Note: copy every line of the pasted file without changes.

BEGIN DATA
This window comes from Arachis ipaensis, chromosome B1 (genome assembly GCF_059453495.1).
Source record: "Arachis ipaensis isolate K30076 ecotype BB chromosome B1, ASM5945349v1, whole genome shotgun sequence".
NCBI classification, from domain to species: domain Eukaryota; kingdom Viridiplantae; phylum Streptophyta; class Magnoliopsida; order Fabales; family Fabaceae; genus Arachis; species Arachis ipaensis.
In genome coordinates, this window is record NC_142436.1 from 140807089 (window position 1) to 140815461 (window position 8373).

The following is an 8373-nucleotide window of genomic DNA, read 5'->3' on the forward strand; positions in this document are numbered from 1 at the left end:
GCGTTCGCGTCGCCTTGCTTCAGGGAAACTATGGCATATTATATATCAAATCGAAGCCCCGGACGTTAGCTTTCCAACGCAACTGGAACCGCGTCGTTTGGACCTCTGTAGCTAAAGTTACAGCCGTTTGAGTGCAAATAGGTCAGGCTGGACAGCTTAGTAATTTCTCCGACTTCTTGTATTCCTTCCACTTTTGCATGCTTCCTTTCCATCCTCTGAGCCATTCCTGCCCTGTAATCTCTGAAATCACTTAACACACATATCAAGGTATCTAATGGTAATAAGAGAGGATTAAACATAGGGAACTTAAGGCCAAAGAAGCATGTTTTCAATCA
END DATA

This window comes from Arachis ipaensis, chromosome B1 (genome assembly GCF_059453495.1).
Source record: "Arachis ipaensis isolate K30076 ecotype BB chromosome B1, ASM5945349v1, whole genome shotgun sequence".
NCBI classification, from domain to species: domain Eukaryota; kingdom Viridiplantae; phylum Streptophyta; class Magnoliopsida; order Fabales; family Fabaceae; genus Arachis; species Arachis ipaensis.
In genome coordinates, this window is record NC_142436.1 from 140807089 (window position 1) to 140815461 (window position 8373).

The following is an 8373-nucleotide window of genomic DNA, read 5'->3' on the forward strand; positions in this document are numbered from 1 at the left end:
GCGTTCGCGTCGCCTTGCTTCAGGGAAACTATGGCATATTATATATCAAATCGAAGCCCCGGACGTTAGCTTTCCAACGCAACTGGAACCGCGTCGTTTGGACCTCTGTAGCTAAAGTTACAGCCGTTTGAGTGCAAATAGGTCAGGCTGGACAGCTTAGTAATTTCTCCGACTTCTTGTATTCCTTCCACTTTTGCATGCTTCCTTTCCATCCTCTGAGCCATTCCTGCCCTGTAATCTCTGAAATCACTTAACACACATATCAAGGTATCTAATGGTAATAAGAGAGGATTAAACATAGGGAACTTAAGGCCAAAGAAGCATGTTTTCAATCA